Chemical Engineering professor Michelle O'Malley was awarded a 2016 Presidential Early Career Award for Scientists and Engineers (PECASE) for her bioengineering research, genetic engineering inspired by the humble fungi living in the gut of large, grass-eating herbivores.
What makes anaerobic gut fungi a fascinting subject for research is their ability to digest lignocellulose, a substance found in plants that is abundant but often seen as a waste by-product because of the chemical difficulty of cellulose breakdown. O'Malley and her lab work on genetic and cellular engineering of these anerobic fungi, engineering synthetic fungal biocatalysts, as well as other areas of bioengineering that deal with cell membrane proteins.
The microbes "eat up pollutants, or degrade non-food parts of plants into renewable chemicals," said O'Malley. "We can metabolically engineer these microorganisms to make fuels, chemicals, and even pharmaceutical compounds."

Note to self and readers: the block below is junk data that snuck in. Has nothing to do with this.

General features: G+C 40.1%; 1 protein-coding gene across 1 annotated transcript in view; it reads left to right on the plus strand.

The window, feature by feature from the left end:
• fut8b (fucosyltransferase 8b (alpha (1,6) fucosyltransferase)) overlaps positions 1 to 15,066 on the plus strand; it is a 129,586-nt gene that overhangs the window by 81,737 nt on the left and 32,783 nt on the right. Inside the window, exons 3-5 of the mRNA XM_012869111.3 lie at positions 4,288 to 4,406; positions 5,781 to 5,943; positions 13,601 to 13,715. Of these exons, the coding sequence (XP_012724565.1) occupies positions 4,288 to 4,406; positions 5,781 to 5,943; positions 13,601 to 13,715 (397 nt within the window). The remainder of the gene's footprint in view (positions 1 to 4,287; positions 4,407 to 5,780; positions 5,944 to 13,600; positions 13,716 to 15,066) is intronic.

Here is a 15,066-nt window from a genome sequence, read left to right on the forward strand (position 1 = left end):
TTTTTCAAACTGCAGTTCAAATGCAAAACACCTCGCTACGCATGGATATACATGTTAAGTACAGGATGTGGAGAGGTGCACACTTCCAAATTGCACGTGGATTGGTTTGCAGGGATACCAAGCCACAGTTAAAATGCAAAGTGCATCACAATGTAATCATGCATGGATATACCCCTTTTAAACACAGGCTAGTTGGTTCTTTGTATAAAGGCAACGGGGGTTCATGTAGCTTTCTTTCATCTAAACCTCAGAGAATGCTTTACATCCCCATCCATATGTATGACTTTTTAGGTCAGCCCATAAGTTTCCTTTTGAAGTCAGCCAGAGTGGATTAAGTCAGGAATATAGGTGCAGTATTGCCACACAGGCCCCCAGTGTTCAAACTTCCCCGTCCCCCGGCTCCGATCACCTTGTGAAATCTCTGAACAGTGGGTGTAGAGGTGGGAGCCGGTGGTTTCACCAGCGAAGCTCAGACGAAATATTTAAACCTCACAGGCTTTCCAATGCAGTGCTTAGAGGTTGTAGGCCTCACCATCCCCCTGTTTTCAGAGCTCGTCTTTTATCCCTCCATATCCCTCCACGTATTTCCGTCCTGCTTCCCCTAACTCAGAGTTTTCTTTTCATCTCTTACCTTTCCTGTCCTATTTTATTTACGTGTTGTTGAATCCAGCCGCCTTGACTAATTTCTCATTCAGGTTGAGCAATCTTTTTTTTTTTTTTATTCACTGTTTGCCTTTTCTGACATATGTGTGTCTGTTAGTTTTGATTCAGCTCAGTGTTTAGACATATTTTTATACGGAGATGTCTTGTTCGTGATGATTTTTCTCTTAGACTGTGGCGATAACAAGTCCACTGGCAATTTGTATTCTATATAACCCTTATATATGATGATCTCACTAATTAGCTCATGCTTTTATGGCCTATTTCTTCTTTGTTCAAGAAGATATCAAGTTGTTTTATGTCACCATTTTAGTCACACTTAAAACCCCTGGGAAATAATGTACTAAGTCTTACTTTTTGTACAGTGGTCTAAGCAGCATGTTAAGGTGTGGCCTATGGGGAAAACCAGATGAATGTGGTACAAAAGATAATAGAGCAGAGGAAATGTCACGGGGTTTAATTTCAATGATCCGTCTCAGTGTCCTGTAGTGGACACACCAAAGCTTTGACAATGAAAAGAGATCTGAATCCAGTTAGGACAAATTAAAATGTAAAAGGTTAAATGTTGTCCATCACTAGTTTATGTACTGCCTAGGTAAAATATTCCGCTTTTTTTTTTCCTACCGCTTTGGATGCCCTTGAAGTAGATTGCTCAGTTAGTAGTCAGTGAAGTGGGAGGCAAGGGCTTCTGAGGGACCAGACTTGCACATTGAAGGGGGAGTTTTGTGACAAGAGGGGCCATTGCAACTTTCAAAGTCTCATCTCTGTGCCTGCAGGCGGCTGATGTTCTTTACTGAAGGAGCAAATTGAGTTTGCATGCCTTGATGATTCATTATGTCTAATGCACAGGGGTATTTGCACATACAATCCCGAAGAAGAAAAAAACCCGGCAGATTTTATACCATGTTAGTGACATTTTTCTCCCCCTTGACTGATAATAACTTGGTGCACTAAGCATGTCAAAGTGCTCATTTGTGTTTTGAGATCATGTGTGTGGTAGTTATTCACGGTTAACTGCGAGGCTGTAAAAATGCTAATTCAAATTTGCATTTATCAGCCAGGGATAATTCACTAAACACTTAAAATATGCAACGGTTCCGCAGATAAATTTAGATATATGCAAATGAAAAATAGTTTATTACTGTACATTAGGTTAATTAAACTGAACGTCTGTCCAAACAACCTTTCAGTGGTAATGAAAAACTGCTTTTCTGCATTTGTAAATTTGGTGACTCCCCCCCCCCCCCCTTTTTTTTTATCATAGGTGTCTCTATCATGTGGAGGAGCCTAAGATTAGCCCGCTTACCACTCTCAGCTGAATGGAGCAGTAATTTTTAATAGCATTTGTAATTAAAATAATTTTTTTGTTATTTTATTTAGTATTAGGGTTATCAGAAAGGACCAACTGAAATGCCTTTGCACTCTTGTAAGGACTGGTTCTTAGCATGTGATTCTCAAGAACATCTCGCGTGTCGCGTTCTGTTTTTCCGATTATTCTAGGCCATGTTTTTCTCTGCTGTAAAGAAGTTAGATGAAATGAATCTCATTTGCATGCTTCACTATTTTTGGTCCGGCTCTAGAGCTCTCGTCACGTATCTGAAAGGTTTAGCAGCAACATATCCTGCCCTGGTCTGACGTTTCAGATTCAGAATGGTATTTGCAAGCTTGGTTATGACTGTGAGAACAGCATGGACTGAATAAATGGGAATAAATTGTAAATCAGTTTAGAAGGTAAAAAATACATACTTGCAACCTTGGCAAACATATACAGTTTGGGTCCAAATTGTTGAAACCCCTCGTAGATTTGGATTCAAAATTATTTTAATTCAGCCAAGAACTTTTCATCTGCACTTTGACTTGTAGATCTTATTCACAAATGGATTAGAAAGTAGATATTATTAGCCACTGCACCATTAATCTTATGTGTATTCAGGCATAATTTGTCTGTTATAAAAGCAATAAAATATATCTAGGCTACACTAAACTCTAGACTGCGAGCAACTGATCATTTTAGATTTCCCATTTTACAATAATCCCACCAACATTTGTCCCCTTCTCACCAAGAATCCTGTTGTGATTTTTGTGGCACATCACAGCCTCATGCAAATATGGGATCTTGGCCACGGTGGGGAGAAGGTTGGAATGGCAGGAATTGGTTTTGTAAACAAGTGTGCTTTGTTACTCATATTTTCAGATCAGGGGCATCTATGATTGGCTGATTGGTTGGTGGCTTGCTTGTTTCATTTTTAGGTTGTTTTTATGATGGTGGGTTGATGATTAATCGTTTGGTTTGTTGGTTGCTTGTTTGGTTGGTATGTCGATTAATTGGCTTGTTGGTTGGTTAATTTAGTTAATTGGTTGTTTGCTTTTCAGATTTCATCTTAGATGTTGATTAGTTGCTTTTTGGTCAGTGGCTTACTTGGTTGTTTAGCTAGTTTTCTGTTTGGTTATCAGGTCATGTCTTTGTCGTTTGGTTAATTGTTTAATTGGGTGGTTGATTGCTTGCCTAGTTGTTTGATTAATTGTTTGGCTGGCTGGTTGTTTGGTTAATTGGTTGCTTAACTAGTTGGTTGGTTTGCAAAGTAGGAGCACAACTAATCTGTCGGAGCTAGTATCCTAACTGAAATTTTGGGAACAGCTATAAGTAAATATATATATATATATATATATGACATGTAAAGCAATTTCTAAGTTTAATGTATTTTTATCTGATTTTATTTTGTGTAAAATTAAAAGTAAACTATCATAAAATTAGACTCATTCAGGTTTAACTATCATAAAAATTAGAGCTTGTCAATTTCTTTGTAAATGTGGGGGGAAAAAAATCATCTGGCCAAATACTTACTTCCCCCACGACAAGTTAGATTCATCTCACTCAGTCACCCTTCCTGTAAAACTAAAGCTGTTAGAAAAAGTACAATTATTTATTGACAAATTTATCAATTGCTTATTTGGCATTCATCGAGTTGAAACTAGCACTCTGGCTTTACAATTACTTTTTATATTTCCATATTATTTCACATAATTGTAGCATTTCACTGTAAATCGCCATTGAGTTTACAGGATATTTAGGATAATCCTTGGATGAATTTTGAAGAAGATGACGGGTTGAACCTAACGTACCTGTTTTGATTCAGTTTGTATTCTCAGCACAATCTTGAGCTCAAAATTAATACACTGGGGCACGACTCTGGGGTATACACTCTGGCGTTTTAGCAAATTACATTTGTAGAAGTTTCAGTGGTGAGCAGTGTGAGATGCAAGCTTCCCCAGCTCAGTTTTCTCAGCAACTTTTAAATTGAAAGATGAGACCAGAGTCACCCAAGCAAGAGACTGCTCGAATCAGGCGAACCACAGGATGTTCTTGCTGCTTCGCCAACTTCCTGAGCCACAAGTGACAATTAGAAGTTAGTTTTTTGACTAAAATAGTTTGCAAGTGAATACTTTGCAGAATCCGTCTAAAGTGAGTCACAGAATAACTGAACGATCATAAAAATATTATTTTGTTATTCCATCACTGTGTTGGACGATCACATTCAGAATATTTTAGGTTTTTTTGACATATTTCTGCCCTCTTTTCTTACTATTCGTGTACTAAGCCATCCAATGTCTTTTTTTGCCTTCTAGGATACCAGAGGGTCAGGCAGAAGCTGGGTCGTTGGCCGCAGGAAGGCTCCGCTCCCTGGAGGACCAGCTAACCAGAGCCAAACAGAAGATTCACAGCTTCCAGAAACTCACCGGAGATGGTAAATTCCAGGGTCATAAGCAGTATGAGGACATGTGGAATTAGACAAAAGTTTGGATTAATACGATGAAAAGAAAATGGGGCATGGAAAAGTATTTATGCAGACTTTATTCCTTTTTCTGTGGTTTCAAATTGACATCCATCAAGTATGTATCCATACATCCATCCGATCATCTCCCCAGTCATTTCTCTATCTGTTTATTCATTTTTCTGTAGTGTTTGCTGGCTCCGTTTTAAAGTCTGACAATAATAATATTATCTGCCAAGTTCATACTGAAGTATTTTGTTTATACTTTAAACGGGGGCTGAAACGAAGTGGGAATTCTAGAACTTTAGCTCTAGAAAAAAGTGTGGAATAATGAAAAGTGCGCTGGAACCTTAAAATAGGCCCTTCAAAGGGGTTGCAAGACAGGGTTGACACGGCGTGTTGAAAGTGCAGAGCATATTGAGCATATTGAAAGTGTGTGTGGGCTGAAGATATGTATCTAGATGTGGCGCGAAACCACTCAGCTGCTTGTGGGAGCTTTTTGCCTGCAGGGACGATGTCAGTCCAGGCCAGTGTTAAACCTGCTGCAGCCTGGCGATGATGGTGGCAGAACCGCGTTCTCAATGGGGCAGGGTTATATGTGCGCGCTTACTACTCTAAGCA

"These are really old, ancient microbes that nature has engineered for this purpose," she added.
Watch our interview with Assistant Professor O'Malley about collaborative research at UCSB, working with single-celled microbes, and changing the bad rap of microorganisms.
In addition to the PECASE award, O'Malley received a prestigious National Science Foundation CAREER Award in 2016 for "Designing Synthetic Communities for Bioproduction." The proposal will received more than $800,000 in funding over five years to explore how microbial communities have the potential to help solve some of today's most pressing challenges.